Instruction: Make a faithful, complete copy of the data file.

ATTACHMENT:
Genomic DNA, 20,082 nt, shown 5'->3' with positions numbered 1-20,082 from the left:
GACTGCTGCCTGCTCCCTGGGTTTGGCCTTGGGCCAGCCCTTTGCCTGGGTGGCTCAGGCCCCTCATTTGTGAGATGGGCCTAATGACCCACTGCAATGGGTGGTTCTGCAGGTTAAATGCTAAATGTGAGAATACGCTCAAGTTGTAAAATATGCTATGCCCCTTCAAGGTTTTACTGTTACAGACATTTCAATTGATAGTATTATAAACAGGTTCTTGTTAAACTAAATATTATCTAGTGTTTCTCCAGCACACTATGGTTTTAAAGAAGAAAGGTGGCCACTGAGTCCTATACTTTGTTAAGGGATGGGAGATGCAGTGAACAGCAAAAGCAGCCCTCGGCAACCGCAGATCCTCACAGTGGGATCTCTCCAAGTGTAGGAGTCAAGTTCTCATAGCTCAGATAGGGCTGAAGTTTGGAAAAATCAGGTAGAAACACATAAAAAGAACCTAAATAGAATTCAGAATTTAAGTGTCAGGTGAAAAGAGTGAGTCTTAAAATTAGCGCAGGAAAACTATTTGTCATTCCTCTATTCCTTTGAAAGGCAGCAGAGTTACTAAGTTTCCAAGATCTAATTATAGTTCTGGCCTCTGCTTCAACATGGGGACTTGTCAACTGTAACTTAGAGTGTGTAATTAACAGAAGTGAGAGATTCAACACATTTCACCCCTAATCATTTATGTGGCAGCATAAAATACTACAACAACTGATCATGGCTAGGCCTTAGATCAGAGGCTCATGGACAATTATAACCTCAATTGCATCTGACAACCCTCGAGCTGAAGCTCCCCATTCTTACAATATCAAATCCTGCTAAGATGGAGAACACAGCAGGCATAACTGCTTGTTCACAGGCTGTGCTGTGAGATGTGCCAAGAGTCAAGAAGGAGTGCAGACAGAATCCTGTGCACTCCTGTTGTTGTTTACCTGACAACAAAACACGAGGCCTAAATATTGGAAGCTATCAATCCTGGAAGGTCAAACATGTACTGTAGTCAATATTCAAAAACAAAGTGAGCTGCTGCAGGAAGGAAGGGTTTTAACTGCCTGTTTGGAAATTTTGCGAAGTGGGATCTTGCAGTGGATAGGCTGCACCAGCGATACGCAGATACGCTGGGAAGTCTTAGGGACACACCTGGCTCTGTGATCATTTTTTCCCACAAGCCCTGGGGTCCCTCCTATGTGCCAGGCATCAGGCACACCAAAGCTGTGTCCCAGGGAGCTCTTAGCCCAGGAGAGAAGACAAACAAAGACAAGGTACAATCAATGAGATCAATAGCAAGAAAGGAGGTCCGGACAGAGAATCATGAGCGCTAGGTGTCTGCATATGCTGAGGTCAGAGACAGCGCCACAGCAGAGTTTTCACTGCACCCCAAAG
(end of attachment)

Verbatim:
Genomic DNA, 20,082 nt, shown 5'->3' with positions numbered 1-20,082 from the left:
GACTGCTGCCTGCTCCCTGGGTTTGGCCTTGGGCCAGCCCTTTGCCTGGGTGGCTCAGGCCCCTCATTTGTGAGATGGGCCTAATGACCCACTGCAATGGGTGGTTCTGCAGGTTAAATGCTAAATGTGAGAATACGCTCAAGTTGTAAAATATGCTATGCCCCTTCAAGGTTTTACTGTTACAGACATTTCAATTGATAGTATTATAAACAGGTTCTTGTTAAACTAAATATTATCTAGTGTTTCTCCAGCACACTATGGTTTTAAAGAAGAAAGGTGGCCACTGAGTCCTATACTTTGTTAAGGGATGGGAGATGCAGTGAACAGCAAAAGCAGCCCTCGGCAACCGCAGATCCTCACAGTGGGATCTCTCCAAGTGTAGGAGTCAAGTTCTCATAGCTCAGATAGGGCTGAAGTTTGGAAAAATCAGGTAGAAACACATAAAAAGAACCTAAATAGAATTCAGAATTTAAGTGTCAGGTGAAAAGAGTGAGTCTTAAAATTAGCGCAGGAAAACTATTTGTCATTCCTCTATTCCTTTGAAAGGCAGCAGAGTTACTAAGTTTCCAAGATCTAATTATAGTTCTGGCCTCTGCTTCAACATGGGGACTTGTCAACTGTAACTTAGAGTGTGTAATTAACAGAAGTGAGAGATTCAACACATTTCACCCCTAATCATTTATGTGGCAGCATAAAATACTACAACAACTGATCATGGCTAGGCCTTAGATCAGAGGCTCATGGACAATTATAACCTCAATTGCATCTGACAACCCTCGAGCTGAAGCTCCCCATTCTTACAATATCAAATCCTGCTAAGATGGAGAACACAGCAGGCATAACTGCTTGTTCACAGGCTGTGCTGTGAGATGTGCCAAGAGTCAAGAAGGAGTGCAGACAGAATCCTGTGCACTCCTGTTGTTGTTTACCTGACAACAAAACACGAGGCCTAAATATTGGAAGCTATCAATCCTGGAAGGTCAAACATGTACTGTAGTCAATATTCAAAAACAAAGTGAGCTGCTGCAGGAAGGAAGGGTTTTAACTGCCTGTTTGGAAATTTTGCGAAGTGGGATCTTGCAGTGGATAGGCTGCACCAGCGATACGCAGATACGCTGGGAAGTCTTAGGGACACACCTGGCTCTGTGATCATTTTTTCCCACAAGCCCTGGGGTCCCTCCTATGTGCCAGGCATCAGGCACACCAAAGCTGTGTCCCAGGGAGCTCTTAGCCCAGGAGAGAAGACAAACAAAGACAAGGTACAATCAATGAGATCAATAGCAAGAAAGGAGGTCCGGACAGAGAATCATGAGCGCTAGGTGTCTGCATATGCTGAGGTCAGAGACAGCGCCACAGCAGAGTTTTCACTGCACCCCAAAG